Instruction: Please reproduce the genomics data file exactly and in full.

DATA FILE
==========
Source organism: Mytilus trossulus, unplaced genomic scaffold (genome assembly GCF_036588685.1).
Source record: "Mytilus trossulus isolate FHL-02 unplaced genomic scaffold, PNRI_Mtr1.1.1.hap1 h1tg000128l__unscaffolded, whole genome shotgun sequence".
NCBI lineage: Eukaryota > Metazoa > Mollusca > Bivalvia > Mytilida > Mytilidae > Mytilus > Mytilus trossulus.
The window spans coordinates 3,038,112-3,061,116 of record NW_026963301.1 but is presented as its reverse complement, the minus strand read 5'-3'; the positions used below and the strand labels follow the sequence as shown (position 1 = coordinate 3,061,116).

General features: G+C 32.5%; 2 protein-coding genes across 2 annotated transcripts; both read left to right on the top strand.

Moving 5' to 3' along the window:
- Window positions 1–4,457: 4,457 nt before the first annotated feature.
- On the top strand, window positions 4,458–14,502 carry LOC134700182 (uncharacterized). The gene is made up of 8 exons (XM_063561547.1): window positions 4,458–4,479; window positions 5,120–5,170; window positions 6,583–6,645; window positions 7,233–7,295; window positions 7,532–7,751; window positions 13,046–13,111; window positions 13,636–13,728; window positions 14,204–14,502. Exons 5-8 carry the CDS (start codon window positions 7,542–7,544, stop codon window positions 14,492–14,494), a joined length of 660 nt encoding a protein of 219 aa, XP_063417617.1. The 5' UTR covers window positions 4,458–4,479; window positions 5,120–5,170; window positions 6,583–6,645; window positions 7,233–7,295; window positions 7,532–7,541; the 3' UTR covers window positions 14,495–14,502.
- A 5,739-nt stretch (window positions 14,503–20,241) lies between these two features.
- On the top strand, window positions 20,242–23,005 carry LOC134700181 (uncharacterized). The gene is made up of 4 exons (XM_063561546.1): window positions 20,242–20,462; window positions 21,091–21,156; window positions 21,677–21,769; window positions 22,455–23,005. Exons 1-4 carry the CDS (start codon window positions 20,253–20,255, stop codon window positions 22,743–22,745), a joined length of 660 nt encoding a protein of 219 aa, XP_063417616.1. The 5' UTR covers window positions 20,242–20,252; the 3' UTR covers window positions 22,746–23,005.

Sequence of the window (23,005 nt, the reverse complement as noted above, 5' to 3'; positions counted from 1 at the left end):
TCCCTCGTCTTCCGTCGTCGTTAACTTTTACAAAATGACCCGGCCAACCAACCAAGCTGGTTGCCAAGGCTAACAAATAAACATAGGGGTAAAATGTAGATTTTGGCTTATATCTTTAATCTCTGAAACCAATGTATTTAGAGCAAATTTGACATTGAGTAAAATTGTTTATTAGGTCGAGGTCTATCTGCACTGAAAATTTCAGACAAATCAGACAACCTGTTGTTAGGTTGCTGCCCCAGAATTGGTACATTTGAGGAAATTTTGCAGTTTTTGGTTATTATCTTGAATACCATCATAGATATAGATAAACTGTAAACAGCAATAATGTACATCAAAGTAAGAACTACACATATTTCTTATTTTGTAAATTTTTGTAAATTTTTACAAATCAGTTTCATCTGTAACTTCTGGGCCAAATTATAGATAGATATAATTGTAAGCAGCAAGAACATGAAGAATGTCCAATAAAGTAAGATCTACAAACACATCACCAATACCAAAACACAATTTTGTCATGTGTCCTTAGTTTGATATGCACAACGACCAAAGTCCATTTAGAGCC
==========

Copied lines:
Source organism: Mytilus trossulus, unplaced genomic scaffold (genome assembly GCF_036588685.1).
Source record: "Mytilus trossulus isolate FHL-02 unplaced genomic scaffold, PNRI_Mtr1.1.1.hap1 h1tg000128l__unscaffolded, whole genome shotgun sequence".
NCBI lineage: Eukaryota > Metazoa > Mollusca > Bivalvia > Mytilida > Mytilidae > Mytilus > Mytilus trossulus.
The window spans coordinates 3,038,112-3,061,116 of record NW_026963301.1 but is presented as its reverse complement, the minus strand read 5'-3'; the positions used below and the strand labels follow the sequence as shown (position 1 = coordinate 3,061,116).

General features: G+C 32.5%; 2 protein-coding genes across 2 annotated transcripts; both read left to right on the top strand.

Moving 5' to 3' along the window:
- Window positions 1–4,457: 4,457 nt before the first annotated feature.
- On the top strand, window positions 4,458–14,502 carry LOC134700182 (uncharacterized). The gene is made up of 8 exons (XM_063561547.1): window positions 4,458–4,479; window positions 5,120–5,170; window positions 6,583–6,645; window positions 7,233–7,295; window positions 7,532–7,751; window positions 13,046–13,111; window positions 13,636–13,728; window positions 14,204–14,502. Exons 5-8 carry the CDS (start codon window positions 7,542–7,544, stop codon window positions 14,492–14,494), a joined length of 660 nt encoding a protein of 219 aa, XP_063417617.1. The 5' UTR covers window positions 4,458–4,479; window positions 5,120–5,170; window positions 6,583–6,645; window positions 7,233–7,295; window positions 7,532–7,541; the 3' UTR covers window positions 14,495–14,502.
- A 5,739-nt stretch (window positions 14,503–20,241) lies between these two features.
- On the top strand, window positions 20,242–23,005 carry LOC134700181 (uncharacterized). The gene is made up of 4 exons (XM_063561546.1): window positions 20,242–20,462; window positions 21,091–21,156; window positions 21,677–21,769; window positions 22,455–23,005. Exons 1-4 carry the CDS (start codon window positions 20,253–20,255, stop codon window positions 22,743–22,745), a joined length of 660 nt encoding a protein of 219 aa, XP_063417616.1. The 5' UTR covers window positions 20,242–20,252; the 3' UTR covers window positions 22,746–23,005.

Sequence of the window (23,005 nt, the reverse complement as noted above, 5' to 3'; positions counted from 1 at the left end):
TCCCTCGTCTTCCGTCGTCGTTAACTTTTACAAAATGACCCGGCCAACCAACCAAGCTGGTTGCCAAGGCTAACAAATAAACATAGGGGTAAAATGTAGATTTTGGCTTATATCTTTAATCTCTGAAACCAATGTATTTAGAGCAAATTTGACATTGAGTAAAATTGTTTATTAGGTCGAGGTCTATCTGCACTGAAAATTTCAGACAAATCAGACAACCTGTTGTTAGGTTGCTGCCCCAGAATTGGTACATTTGAGGAAATTTTGCAGTTTTTGGTTATTATCTTGAATACCATCATAGATATAGATAAACTGTAAACAGCAATAATGTACATCAAAGTAAGAACTACACATATTTCTTATTTTGTAAATTTTTGTAAATTTTTACAAATCAGTTTCATCTGTAACTTCTGGGCCAAATTATAGATAGATATAATTGTAAGCAGCAAGAACATGAAGAATGTCCAATAAAGTAAGATCTACAAACACATCACCAATACCAAAACACAATTTTGTCATGTGTCCTTAGTTTGATATGCACAACGACCAAAGTCCATTTAGAGCC